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    Racial Gap in Breast Cancer Care

    White Women Living Longer; Survival Rates Among Blacks Unchanged
    WebMD Health News
    Reviewed by Louise Chang, MD

    June 5, 2007 (Chicago) -- The racial disparity in the treatment of women with breast cancer appears to be worsening, researchers report.

    A two-decade study shows that while white women with advanced breast cancer are living longer than ever, survival rates among black women haven’t changed.

    The result: a widening gap between the races, says researcher Sharon Giordano, MD, MPH, an assistant professor of breast medical oncology at the University of Texas M.D. Anderson Cancer Center in Houston.

    In 2007, about 180,000 American women will be diagnosed with breast cancer, up to 10% of whom already have metastatic breast cancer that has spread to other parts of the body at the time of diagnosis.

    In general, these women can expect to live only 18 to 24 months, she says.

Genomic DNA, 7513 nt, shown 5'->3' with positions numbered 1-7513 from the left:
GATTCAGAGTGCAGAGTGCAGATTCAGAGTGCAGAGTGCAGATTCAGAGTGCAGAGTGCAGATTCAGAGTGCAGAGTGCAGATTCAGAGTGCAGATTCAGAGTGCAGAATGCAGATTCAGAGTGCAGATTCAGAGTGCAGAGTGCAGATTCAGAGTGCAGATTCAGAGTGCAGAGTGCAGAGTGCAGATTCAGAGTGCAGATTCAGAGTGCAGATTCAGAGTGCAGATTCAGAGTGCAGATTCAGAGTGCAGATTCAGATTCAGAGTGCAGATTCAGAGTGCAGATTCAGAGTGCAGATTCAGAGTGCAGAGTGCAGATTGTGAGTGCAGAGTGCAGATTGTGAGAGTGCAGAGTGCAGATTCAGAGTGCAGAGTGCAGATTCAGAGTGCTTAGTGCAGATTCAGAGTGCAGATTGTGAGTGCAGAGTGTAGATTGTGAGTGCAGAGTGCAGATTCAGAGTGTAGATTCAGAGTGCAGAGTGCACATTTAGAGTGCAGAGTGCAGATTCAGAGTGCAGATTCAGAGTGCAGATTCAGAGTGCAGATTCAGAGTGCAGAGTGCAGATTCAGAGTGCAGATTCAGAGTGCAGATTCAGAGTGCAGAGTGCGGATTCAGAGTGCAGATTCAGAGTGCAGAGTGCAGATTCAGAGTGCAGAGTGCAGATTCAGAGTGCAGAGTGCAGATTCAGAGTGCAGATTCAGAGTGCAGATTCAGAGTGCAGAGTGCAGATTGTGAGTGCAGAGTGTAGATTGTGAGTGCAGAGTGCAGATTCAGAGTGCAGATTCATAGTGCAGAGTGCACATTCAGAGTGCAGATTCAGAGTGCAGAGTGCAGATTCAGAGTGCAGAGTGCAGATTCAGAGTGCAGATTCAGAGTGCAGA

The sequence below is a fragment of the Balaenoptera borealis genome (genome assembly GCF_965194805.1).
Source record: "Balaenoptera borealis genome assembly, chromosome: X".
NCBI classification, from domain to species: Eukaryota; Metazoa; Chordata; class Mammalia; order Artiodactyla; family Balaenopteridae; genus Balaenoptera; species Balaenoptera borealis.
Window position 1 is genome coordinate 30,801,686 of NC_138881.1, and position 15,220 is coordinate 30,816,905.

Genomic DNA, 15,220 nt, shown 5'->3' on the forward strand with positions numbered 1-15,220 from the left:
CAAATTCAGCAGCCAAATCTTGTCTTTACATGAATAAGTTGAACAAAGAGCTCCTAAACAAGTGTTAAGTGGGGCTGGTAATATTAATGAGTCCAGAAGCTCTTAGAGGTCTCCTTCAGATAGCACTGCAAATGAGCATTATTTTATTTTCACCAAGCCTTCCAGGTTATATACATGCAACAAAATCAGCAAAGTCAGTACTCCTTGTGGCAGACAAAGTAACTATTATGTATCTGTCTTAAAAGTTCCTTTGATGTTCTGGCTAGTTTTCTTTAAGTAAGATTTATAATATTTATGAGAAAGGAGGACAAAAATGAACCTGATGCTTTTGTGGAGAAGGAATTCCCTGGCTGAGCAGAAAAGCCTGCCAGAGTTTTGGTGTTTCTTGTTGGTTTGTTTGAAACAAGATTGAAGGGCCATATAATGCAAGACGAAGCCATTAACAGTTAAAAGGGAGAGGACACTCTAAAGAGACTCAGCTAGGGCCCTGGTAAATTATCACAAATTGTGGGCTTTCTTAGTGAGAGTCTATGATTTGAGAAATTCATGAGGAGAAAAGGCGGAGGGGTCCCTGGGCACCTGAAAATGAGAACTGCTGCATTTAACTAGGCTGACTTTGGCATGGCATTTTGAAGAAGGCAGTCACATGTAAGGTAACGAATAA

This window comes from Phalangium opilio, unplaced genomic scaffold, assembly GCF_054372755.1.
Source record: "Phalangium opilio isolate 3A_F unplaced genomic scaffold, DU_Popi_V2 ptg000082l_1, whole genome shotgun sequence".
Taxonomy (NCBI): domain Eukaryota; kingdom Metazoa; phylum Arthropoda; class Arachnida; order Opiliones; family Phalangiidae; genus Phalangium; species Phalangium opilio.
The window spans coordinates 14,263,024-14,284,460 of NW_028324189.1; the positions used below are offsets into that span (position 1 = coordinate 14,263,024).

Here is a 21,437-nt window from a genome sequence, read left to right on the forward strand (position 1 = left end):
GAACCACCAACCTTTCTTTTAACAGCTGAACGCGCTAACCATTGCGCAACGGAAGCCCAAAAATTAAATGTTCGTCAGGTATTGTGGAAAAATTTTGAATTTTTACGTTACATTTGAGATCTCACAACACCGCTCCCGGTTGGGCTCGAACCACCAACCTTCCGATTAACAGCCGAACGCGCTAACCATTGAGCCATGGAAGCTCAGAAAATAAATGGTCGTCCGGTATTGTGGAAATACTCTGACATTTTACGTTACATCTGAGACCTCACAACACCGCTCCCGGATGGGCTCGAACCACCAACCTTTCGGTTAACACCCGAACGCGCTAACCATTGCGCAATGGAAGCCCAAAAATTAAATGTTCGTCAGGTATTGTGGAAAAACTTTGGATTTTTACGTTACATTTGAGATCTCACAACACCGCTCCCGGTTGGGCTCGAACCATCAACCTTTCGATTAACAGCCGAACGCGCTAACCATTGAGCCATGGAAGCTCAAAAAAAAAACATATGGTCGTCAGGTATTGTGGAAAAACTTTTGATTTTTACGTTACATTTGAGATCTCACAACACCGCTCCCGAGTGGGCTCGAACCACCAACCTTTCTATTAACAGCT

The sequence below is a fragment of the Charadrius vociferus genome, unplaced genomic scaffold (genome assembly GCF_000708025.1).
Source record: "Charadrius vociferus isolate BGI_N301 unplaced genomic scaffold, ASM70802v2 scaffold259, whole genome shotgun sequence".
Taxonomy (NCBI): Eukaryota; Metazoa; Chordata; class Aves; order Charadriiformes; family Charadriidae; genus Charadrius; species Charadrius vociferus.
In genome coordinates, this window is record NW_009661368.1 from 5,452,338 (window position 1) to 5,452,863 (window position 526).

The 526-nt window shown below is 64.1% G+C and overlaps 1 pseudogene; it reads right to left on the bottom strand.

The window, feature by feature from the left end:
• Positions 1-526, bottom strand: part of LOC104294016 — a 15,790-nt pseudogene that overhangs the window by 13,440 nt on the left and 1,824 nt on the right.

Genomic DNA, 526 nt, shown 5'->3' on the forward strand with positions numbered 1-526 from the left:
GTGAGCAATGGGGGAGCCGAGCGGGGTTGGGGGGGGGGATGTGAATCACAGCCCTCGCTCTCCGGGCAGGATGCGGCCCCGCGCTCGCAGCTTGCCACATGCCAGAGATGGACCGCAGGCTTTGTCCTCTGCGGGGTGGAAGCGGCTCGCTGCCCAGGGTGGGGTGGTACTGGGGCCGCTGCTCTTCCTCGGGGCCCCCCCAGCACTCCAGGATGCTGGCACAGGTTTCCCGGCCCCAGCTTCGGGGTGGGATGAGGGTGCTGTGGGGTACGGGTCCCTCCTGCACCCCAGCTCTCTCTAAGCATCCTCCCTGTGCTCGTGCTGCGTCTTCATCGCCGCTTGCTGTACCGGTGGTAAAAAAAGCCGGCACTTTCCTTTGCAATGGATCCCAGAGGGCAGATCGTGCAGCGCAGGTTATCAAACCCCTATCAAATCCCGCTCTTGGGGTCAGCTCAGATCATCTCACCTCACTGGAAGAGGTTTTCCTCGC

Giordano says a previous study at M.D. Anderson showed that survival rates among women with metastatic breast cancer have improved over the past decade. The new study aimed to look more closely at trends and factors affecting survival in a larger group of women. The study was presented at the annual meeting of the American Society of Clinical Oncology.

    Racial Gap in Breast Care Widens

    The study included 15,438 women who were newly diagnosed with advanced breast cancer between 1988 and 2003. Information about their age, race, and other factors was obtained from the National Cancer Institute’s Surveillance, Epidemiology and End Results (SEER) database.

    To look at trends in survival over time, the women were divided into three groups based on when they were diagnosed: 1988 to 1993, 1994 to 1998, and 1999 to 2003. Overall, the chance of surviving for at least one year increased from 62.9% in the first time period to 64.4% in the second time period and 66.6% in the third period, the analysis showed.

    When looked at by race, however, the picture changed. In the 1988 to 1993 time period, 63.2% of white women and 60.4% of black women survived one year. In the second time period, one-year survival rates were 64.9% and 58.1%, respectively. In the last time period, 67.6% and 58.8% of white and black women survived one year, respectively.

    “The absolute difference in one-year survival rates between black and white women increased across the three time periods, from a 2.8% to a 6.8% to an 8.8% difference,” Giordano says.

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